Rivers, who had been working in show business for more than four decades, established herself in the arena of stand-up comedy by discussing topics - tampons, sex, abortions - that women didn't discuss even in private. She was working in an extremely male dominated arena, doing material that even most of the men backed away from. During a clip of one of her early trips to Johnny Carson's show, the host suggests that men prefer intellectual women. "Oh please!" Joan says, "No man ever put his hand up a woman's skirt looking for a library card!" What I see in Joan Rivers, and what this documentary displays most honestly, is that comics are always needy. There's some discomfort inside of them to always keep themselves new and different for fear that they will become a has-been or worse stale and dated. Joan Rivers was a woman racing to stay ahead of the train. She created the persona of a loud, overbearing Jewish woman who spoke her mind. It was a persona that never left her. She is fearless and determined that she would never give up. Late in her life, her personality didn't change. What you could see was a woman who had lived a life that would have killed a lesser person. She was straightforward, and you got the idea that she had outlived and outfoxed all the games life plays. If life dealt her a bad hand, she didn't falter. She just grabbed the mike, and kept doing the thing that she did best.
2 out of 5 found this helpful. Was this review helpful? Sign in to vote.
An overlooked gem
gilligan-1113 February 2011
"A Piece of Work" is a very apt subtitle for this film, since it sums up rather succinctly the driving force behind Joan Rivers' career—she is a woman constantly on the lookout for her next piece of work. Perpetually aware of just how difficult it is to hit a moving target, Rivers never seems to slow down. At the age of 75, she keep herself busier than many working actors/comedians 1/3 her age. Ricki Stern's film chronicles Rivers' career, from her beginnings on "The Tonight Show" through her stint as permanent guest host, her devastating decision to leave that show for her own talk show (a decision that created a rift between Rivers and Johnny Carson that never healed), her husband's suicide, and her struggle to recover from it both personally and professionally. Rivers' daughter Melissa is of course a big part of this film, and her presence creates perhaps an unintentional stark contrast to Rivers herself. Joan is the consummate hard-working, smart, talented, honest professional entertainer, while her daughter, who claims to have chosen a career in show business, actually possesses little or no talent and has forged a "career" in entertainment simply by virtue of her status as Joan's daughter. If Melissa Rivers were not Joan's daughter, I doubt she would be able to find any work at all in the entertainment industry. Be that as it may, "Joan Rivers: A Piece of Work" is a penetrating and entertaining documentary about the life and career of one of the funniest—if not THE funniest—women in the business.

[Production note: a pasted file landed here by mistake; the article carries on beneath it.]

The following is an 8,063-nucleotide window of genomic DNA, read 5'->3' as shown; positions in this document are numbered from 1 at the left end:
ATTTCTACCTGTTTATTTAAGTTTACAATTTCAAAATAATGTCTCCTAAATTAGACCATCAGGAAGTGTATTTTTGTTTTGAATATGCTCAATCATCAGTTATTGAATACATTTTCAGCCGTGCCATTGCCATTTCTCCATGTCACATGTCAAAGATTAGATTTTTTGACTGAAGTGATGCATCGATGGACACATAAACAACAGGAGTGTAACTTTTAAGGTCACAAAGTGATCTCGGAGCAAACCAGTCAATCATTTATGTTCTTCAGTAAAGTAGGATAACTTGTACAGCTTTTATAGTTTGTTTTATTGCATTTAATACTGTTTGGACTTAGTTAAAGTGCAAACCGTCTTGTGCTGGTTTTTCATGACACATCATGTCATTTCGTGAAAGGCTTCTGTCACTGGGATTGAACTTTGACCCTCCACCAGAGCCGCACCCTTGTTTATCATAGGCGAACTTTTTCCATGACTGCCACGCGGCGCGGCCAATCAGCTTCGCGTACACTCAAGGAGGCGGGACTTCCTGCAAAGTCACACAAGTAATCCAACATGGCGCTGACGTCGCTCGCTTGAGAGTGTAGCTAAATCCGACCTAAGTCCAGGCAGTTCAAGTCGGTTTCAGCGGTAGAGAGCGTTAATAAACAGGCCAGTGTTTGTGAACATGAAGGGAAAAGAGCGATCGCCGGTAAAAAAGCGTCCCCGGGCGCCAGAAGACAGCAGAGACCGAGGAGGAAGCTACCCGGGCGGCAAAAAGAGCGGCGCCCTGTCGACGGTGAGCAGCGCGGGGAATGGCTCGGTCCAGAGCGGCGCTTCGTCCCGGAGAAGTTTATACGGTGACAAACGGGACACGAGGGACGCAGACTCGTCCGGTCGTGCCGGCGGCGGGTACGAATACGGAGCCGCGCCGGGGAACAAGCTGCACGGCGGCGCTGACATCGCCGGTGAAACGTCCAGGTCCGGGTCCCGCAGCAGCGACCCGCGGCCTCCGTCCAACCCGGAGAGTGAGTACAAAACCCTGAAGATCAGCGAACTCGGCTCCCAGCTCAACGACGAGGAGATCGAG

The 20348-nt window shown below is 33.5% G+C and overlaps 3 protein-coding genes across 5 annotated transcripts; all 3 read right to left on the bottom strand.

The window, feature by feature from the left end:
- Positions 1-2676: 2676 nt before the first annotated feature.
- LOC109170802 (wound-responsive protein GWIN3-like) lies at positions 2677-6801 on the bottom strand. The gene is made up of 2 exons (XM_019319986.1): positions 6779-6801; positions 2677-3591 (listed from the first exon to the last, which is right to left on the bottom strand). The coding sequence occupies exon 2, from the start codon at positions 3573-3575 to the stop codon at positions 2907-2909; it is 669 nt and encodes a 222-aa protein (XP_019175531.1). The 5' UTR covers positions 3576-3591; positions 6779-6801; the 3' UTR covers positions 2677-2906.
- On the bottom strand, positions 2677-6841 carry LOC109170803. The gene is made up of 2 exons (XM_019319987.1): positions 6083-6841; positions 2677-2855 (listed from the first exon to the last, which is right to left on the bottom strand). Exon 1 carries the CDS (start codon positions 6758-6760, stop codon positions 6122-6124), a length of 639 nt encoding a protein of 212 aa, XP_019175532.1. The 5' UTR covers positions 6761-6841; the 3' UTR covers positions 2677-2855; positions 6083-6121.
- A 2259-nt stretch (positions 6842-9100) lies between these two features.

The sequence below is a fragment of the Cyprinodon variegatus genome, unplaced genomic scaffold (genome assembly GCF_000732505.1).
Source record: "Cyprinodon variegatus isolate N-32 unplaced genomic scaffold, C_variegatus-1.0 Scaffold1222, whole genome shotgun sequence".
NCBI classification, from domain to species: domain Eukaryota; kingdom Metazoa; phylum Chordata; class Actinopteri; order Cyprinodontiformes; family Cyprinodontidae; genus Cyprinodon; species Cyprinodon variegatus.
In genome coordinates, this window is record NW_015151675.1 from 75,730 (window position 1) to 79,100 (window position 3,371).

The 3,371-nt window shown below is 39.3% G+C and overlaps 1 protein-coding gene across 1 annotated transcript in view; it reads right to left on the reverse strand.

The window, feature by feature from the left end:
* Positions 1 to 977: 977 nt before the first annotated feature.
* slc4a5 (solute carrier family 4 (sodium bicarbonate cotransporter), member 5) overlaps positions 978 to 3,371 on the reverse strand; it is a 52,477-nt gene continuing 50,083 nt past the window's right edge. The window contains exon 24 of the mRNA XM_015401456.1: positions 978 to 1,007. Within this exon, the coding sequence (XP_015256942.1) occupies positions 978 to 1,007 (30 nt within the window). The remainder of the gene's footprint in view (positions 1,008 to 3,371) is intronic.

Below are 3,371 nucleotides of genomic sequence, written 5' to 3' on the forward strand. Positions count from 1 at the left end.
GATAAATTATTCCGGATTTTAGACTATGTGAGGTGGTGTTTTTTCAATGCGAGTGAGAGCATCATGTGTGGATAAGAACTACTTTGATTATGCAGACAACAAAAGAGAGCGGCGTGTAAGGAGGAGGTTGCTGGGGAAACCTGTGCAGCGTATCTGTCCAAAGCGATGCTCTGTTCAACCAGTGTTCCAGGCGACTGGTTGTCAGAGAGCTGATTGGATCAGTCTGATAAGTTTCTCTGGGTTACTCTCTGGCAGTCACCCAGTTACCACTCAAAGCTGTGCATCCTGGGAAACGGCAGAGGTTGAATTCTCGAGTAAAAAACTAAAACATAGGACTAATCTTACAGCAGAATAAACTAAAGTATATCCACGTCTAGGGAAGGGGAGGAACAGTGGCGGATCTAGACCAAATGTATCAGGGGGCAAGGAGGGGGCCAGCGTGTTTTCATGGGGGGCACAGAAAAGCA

2 out of 5 found this helpful. Was this review helpful? Sign in to vote.
A year-in-the life of Joan Rivers
ltlacey14 December 2010
Warning: Spoilers
This had to be one of the most interesting "famous person" documentaries I have watched in quite some time, and it was also one of the saddest, of any movie really, I have watched in a long time. I have seen Joan Rivers live, back in the 80s, and her shows, just like the woman herself, are outrageous, honest, and to the point, hiding what is obviously a very insecure, unhappy woman. And this movie shows us just how insecure and unhappy Joan Rivers truly is. Was she always this way? In this movie she makes it a point, and numerous times, to state as much, as does her daughter, Melissa. Her work ethic is phenomenal, but you have to wonder if it was the work ethic that made her the way she is, or she wants to work so much to keep so busy she does not have time to think about how sad she is. Though maybe I have the psychology wrong here. Regardless, the movie held my interest the entire time, but like a lot of others, I would have liked more of her background and more detail of just how she got started, other than that she always thought of herself as an actress portraying a comedian. Well worth the time to watch this one, even if you do not like Rivers.
1 out of 3 found this helpful. Was this review helpful? Sign in to vote.
Worth watching
mart-burton14 July 2011
Definitely worth watching if you like Joan Rivers. I think that Joan Rivers is a great comedienne for today. Joan has always pushed the envelope throughout her life. Her humor is as risqué as ever today – as you have probably seen on Fashion Police. The thing about Joan is that she has courage. She is at the edge of what is acceptable in the same way as Chris Rock used to push the edge of comedy. But Joan doesn't hold back for anyone. But Joan has a soft side. This movie takes you behind the stage performance to the real Joan. She looks after her staff who are loyal to her. She once said "I just want to be loved". She is astute and acerbic. She has no barriers, especially on herself. She knows that she sends herself up worse than anyone else. And ladies and gentlemen, that is Joan. She is sensitive. She is a lovely person. She works hard. And she will dish is out even worse to herself than she will to anyone else.
1 out of 4 found this helpful. Was this review helpful? Sign in to vote.
An error has occured. Please try again.

See also

Awards | FAQ | User Ratings | External Reviews | Metacritic Reviews

Recently Viewed